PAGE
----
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They're a world of difference apart! TDE uses its own fork of Qt 3. Qt 3 is huge, and while Timothy Pearson, who maintains it, is an extraordinarily capable programmer, I doubt he and his team can maintain it and TDE that well. LXQT, on the other hand, can be compiled against the latest Qt 5 libraries. Besides, TDE isn't "just" the desktop, there's a whole application suite in there, too. I doubt that you'll get proper, 2019-level support for TLS, for example, in those applications. Bugfixes are occasionally committed but whether or not they're enough is anyone's guess.

Plus, you get all the usual problems, like inconsistent theming (Qt 3 engines, unsurprisingly, don't work with Qt 5; Plastik, CDE, Motif and Windows are in both Qt 3 and Qt 5 but you need to manually add color palettes etc.)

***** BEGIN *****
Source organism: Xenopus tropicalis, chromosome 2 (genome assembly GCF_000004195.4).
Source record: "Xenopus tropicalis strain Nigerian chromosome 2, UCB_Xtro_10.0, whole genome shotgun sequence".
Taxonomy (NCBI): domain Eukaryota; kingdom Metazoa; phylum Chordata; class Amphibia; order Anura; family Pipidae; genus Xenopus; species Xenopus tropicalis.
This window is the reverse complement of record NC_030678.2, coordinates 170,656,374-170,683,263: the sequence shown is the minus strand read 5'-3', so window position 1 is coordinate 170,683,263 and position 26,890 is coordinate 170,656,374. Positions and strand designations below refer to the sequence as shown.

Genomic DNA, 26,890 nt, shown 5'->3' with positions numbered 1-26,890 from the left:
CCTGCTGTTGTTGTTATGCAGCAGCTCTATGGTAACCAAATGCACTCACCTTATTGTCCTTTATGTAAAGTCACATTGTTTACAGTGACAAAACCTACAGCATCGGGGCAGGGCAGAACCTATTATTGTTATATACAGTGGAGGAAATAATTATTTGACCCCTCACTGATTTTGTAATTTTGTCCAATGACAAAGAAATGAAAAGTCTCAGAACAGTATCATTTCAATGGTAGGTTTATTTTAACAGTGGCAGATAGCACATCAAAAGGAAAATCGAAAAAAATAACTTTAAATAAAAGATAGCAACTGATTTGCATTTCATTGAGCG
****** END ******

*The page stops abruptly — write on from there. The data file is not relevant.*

Frankly, even though TDE pushes all the right nostalgia buttons and even though I instantly feel better about anything with Pearson's name on it, I don't think I want it on my systems :). I tried it and it's fun but a bit difficult to use in 2019.

They're in the same space in terms of requirements but a very different space in terms of bugfixes, compatibility and perhaps security.




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